GUWAHATI: Indian Institute of Technology Guwahati Researchers have found distinctive similarities between the nature of Dark Matter and Neutrinos. In the endeavour to unfold the nature of dark matter, a trio of theoretical physicists, IIT Guwahati's Professor of Physics Arunansu Sil and two of his PhD students Arghyajit Datta and Rishav Roshan have found that the origin and production of dark matter can actually be connected to the origin of neutrino mass. The work has recently been published in the leading international journal Physical Review Letters, stated a press release.
For decades, physicists have speculated about the presence of 'dark matter' in our Universe. Though its existence is inferred from its gravitational effect on visible matter, supposed to make up 27 % of the universe, very little is known about it as no direct evidence in support of dark matter could be found so far indicating it as an exotic type of matter. At the same time, among all the known particles in nature, neutrinos are perhaps the most elusive particles. There are three flavours of neutrinos according to the Standard Model of particle physics, the immensely successful theoretical framework describing matter and interactions in nature. This Standard Model predicts the neutrinos as massless. However, during late 1990s, it was found that neutrinos do have tiny mass, the exact magnitude of which is still unknown.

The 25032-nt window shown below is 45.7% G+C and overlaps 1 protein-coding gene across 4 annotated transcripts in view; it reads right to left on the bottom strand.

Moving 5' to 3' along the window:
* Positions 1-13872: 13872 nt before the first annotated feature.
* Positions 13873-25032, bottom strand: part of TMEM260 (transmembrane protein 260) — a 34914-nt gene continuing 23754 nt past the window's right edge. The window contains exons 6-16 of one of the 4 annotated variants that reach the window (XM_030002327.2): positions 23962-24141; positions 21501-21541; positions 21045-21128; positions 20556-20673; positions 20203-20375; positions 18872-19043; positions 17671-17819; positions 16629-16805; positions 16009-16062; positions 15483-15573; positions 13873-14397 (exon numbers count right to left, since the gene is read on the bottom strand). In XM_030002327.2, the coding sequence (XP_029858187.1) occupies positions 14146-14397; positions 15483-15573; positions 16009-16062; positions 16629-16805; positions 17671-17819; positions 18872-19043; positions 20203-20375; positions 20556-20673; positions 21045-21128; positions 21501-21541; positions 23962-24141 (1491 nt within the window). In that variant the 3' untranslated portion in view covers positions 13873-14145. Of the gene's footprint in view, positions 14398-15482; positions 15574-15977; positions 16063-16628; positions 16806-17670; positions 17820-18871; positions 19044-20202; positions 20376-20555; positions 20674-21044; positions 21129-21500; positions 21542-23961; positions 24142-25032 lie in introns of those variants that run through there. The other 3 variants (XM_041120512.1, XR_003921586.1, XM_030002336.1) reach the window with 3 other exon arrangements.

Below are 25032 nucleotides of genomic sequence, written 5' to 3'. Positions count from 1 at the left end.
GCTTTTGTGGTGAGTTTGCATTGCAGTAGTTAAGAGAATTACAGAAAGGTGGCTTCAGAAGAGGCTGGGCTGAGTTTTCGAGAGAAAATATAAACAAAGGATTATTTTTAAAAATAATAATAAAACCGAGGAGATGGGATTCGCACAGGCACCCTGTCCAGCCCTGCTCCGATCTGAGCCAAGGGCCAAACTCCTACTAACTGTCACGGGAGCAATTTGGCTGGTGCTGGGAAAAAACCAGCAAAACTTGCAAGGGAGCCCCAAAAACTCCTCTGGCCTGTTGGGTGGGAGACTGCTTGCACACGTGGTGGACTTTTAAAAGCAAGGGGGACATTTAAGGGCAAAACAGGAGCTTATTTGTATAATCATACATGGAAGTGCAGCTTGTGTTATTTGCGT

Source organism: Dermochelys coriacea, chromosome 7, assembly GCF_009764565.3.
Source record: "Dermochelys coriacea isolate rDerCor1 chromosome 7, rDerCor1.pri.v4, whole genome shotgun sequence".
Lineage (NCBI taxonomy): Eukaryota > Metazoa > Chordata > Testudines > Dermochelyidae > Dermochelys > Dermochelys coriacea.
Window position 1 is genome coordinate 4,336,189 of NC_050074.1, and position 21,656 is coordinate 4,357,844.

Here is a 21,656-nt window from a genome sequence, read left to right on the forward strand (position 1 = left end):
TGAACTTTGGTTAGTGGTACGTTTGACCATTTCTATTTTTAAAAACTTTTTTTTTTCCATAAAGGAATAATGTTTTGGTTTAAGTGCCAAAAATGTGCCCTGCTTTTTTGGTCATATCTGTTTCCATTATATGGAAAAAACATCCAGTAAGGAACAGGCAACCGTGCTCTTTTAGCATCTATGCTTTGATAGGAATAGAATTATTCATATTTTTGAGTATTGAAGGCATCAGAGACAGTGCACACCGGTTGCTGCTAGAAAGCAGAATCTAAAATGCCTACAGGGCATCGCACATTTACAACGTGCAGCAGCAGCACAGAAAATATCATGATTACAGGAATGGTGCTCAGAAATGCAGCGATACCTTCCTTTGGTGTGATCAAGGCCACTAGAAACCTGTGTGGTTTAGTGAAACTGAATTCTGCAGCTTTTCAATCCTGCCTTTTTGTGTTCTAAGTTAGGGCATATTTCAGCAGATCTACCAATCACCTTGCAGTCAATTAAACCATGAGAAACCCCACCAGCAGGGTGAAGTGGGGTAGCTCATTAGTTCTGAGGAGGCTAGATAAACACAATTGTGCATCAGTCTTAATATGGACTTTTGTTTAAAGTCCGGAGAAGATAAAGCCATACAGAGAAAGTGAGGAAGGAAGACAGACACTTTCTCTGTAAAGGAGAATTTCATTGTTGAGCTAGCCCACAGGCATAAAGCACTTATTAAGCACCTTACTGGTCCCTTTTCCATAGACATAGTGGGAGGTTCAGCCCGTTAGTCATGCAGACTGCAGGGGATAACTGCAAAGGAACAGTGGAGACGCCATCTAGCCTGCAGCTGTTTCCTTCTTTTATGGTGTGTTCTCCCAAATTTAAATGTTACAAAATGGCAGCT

Neutrinos are somewhat distinctive from other particles in the Standard Model as it is the only fermion which is of 'left-handed' type, related to its spin projection. The mystery of neutrino mass may be related to the lack of its right-handed counterpart. In fact, the present work of the team shows that the lightest right-handed or sterile neutrino, provided it exists as a part of a popular neutrino mass generation mechanism, having a mass of order a kilo to a mega electron-volts can be the dark matter candidate.
Highlighting the unique aspect of their work, Prof. Arunansu Sil, Department of Physics, IIT Guwahati said, "Although strongly hinted by several astrophysical observations, the lack of any direct evidence of dark matter particles suggests that it has a very feeble interaction with ordinary matter. Our proposal provides a clue to such a miniature interaction by showing that its smallness is connected to the lightness of the neutrino mass (smallest one) which is uniquely predicted to be in the pico electron-volt range."
Arghyajit Datta added, "Apart from explaining the dark matter and tiny neutrino mass, the same construction also addresses the third mystery: why there is more matter than anti-matter in the Universe? The two remaining sterile neutrinos, other than the dark matter one, in the model are responsible for such an asymmetry."